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Look On Top Of The Dome

If you carefully examine the top of the Capitol dome, you will discover the Statue of Freedom, originally named Freedom Triumphant in War and Peace. “The statue depicts a female figure wearing a military helmet and holding a sheathed sword in her right hand and a laurel wreath and shield in her left.”

Freedom is a huge bronze figure 19½ feet tall and weighing 15,000 pounds. Freedom faces east towards the main entrance of the building and the ‘rising Sun’, and she is very similar to Columbia. It’s hard to keep up with all of them.

At a cost of a mere $23,796.82 she was constructed, excluding the price of installation. Work was stopped in 1861 because of the Civil War (1861-1865), and in 1862 she was temporarily displayed on the grounds.

Ironically, Jefferson Davis then Mississippi senator, yes later to be Confederate president, was actually in charge of capitol construction. Davis was unhappy with the original liberty cap (similar to France’s bonnet rouge), and had them change it to a helmet. Just like the Madame Defarge character in the book A Tale of Two Cities by Charles Dickens.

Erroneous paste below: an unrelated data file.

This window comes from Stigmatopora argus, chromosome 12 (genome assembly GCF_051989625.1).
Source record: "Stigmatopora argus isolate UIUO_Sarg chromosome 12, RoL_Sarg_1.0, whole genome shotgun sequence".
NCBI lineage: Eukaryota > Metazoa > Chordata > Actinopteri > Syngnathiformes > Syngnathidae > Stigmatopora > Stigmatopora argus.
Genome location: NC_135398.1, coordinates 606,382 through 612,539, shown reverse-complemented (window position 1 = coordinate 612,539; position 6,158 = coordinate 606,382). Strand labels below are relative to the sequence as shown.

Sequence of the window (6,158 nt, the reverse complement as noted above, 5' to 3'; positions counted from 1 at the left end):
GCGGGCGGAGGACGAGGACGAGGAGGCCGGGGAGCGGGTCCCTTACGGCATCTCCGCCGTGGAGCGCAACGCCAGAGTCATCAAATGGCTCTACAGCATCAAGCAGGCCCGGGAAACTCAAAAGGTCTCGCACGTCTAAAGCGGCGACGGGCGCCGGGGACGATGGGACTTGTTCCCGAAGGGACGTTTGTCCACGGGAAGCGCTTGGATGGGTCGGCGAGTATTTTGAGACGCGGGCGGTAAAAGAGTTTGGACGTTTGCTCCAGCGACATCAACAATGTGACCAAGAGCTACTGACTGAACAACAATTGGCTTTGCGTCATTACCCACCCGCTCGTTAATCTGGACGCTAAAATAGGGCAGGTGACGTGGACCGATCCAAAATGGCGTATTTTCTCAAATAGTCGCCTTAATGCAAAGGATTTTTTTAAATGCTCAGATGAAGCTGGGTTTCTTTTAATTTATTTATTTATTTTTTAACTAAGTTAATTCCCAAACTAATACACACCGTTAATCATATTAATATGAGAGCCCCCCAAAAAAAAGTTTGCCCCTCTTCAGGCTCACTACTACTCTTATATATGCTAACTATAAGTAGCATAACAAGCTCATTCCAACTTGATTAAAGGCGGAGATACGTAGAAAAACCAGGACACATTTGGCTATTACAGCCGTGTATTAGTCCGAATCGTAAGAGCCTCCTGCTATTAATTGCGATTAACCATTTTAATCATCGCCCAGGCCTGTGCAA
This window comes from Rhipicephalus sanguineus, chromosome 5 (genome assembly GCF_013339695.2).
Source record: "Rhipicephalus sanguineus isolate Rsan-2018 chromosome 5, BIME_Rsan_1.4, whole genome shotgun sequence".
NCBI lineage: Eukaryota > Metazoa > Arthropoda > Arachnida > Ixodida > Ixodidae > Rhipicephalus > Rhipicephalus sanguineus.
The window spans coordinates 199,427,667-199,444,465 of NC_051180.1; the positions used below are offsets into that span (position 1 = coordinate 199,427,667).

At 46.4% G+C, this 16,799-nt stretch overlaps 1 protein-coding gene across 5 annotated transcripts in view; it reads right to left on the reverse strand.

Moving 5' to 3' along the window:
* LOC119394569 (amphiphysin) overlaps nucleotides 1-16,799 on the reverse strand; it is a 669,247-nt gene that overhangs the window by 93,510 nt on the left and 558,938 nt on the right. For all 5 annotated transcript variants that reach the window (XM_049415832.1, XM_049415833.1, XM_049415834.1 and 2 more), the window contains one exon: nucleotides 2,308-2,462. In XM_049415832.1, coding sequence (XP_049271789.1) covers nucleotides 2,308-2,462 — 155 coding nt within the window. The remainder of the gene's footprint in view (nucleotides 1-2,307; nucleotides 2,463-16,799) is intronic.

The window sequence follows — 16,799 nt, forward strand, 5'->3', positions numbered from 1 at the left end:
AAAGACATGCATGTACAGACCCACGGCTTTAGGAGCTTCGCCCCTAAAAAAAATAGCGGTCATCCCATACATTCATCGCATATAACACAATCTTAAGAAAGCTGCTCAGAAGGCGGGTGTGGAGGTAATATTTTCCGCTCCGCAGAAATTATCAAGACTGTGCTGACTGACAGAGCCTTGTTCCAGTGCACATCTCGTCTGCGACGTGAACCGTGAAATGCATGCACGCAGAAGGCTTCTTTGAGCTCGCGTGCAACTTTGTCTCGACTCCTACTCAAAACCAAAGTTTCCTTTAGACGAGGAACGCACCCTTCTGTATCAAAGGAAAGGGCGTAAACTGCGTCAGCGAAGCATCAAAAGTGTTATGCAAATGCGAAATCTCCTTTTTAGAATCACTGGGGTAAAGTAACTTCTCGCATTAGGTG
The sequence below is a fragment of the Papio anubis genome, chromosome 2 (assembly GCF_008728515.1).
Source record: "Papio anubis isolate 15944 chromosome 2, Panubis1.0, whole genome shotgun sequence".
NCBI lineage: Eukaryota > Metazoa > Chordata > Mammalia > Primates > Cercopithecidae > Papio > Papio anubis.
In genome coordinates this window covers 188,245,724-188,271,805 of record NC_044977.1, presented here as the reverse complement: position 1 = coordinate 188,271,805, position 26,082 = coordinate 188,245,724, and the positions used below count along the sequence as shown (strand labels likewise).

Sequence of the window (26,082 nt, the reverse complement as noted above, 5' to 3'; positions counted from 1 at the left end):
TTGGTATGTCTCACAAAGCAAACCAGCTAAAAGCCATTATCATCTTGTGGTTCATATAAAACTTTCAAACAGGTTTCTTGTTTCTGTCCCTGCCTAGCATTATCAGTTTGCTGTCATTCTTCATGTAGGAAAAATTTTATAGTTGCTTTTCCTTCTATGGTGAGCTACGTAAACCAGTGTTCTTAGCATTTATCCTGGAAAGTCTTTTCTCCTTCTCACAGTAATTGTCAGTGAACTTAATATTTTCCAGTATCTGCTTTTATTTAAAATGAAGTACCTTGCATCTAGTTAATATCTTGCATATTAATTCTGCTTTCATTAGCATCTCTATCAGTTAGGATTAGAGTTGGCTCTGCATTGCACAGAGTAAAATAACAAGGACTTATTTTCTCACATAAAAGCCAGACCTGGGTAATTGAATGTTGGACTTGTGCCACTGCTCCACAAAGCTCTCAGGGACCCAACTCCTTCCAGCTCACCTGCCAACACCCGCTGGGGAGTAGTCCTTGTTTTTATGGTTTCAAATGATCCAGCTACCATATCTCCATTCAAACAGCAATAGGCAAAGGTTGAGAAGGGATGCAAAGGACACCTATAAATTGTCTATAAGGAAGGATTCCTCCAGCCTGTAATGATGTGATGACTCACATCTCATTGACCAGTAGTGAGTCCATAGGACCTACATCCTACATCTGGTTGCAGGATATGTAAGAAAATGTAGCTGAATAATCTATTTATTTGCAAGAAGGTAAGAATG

She was cast in five main sections by Mills, whose bronze foundry was located on the outskirts of Washington, and instead of paying those high wages to the current foreman on hand, the task went to a slave, Philip Reid. Sounds like modern times doesn’t it?

William A Cox notes the following: “… the facts are that [Freedom's] successful taking apart and handling in parts as a model was due to the faithful service and genius of an intelligent negro in Washington named Philip Reed (sic), a mulatto slave owned by Mr. Clark Mill, and that much credit is due him for his faithful and intelligent services rendered in modeling and casting America’s superb Statue of Freedom, which kisses the first rays of the aurora of the rising sun as they appear upon the apex of the Capitol’s wonderful dome.” Emphasis mine.

The final section was raised on December 2, 1863, to a salute of 35 guns answered by the guns of the 12 forts around Washington.

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